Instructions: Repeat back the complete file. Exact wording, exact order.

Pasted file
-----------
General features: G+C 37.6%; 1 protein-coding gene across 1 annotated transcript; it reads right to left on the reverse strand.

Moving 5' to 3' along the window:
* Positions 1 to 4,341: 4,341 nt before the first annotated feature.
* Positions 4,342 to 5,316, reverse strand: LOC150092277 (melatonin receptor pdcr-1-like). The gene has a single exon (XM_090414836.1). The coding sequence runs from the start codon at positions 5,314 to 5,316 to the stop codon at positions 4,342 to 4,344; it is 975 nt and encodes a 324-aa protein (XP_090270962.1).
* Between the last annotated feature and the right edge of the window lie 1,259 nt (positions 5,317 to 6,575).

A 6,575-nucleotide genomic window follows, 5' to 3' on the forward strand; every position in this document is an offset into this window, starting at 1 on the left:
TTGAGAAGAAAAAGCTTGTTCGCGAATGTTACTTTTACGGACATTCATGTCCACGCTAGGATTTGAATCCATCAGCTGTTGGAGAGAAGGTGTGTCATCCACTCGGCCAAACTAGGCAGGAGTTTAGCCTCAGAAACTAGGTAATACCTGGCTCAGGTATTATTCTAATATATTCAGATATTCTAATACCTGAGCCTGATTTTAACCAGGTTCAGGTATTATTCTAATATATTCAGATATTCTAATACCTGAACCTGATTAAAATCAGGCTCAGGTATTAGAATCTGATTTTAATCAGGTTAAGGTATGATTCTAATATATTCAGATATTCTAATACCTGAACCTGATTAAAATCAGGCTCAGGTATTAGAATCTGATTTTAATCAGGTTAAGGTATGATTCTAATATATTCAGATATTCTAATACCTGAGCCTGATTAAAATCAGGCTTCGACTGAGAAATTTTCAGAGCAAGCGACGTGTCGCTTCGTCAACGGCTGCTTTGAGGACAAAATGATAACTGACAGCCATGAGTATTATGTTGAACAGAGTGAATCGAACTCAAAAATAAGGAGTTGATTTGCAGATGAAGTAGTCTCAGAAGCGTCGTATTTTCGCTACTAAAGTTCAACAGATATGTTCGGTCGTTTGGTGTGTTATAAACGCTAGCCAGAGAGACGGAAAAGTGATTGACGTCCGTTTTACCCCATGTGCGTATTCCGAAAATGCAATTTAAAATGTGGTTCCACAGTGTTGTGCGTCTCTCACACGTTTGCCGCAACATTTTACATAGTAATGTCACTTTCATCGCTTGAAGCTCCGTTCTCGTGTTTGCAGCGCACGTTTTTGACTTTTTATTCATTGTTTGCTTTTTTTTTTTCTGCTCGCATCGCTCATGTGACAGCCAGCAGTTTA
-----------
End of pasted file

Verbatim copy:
General features: G+C 37.6%; 1 protein-coding gene across 1 annotated transcript; it reads right to left on the reverse strand.

Moving 5' to 3' along the window:
* Positions 1 to 4,341: 4,341 nt before the first annotated feature.
* Positions 4,342 to 5,316, reverse strand: LOC150092277 (melatonin receptor pdcr-1-like). The gene has a single exon (XM_090414836.1). The coding sequence runs from the start codon at positions 5,314 to 5,316 to the stop codon at positions 4,342 to 4,344; it is 975 nt and encodes a 324-aa protein (XP_090270962.1).
* Between the last annotated feature and the right edge of the window lie 1,259 nt (positions 5,317 to 6,575).

A 6,575-nucleotide genomic window follows, 5' to 3' on the forward strand; every position in this document is an offset into this window, starting at 1 on the left:
TTGAGAAGAAAAAGCTTGTTCGCGAATGTTACTTTTACGGACATTCATGTCCACGCTAGGATTTGAATCCATCAGCTGTTGGAGAGAAGGTGTGTCATCCACTCGGCCAAACTAGGCAGGAGTTTAGCCTCAGAAACTAGGTAATACCTGGCTCAGGTATTATTCTAATATATTCAGATATTCTAATACCTGAGCCTGATTTTAACCAGGTTCAGGTATTATTCTAATATATTCAGATATTCTAATACCTGAACCTGATTAAAATCAGGCTCAGGTATTAGAATCTGATTTTAATCAGGTTAAGGTATGATTCTAATATATTCAGATATTCTAATACCTGAACCTGATTAAAATCAGGCTCAGGTATTAGAATCTGATTTTAATCAGGTTAAGGTATGATTCTAATATATTCAGATATTCTAATACCTGAGCCTGATTAAAATCAGGCTTCGACTGAGAAATTTTCAGAGCAAGCGACGTGTCGCTTCGTCAACGGCTGCTTTGAGGACAAAATGATAACTGACAGCCATGAGTATTATGTTGAACAGAGTGAATCGAACTCAAAAATAAGGAGTTGATTTGCAGATGAAGTAGTCTCAGAAGCGTCGTATTTTCGCTACTAAAGTTCAACAGATATGTTCGGTCGTTTGGTGTGTTATAAACGCTAGCCAGAGAGACGGAAAAGTGATTGACGTCCGTTTTACCCCATGTGCGTATTCCGAAAATGCAATTTAAAATGTGGTTCCACAGTGTTGTGCGTCTCTCACACGTTTGCCGCAACATTTTACATAGTAATGTCACTTTCATCGCTTGAAGCTCCGTTCTCGTGTTTGCAGCGCACGTTTTTGACTTTTTATTCATTGTTTGCTTTTTTTTTTTCTGCTCGCATCGCTCATGTGACAGCCAGCAGTTTA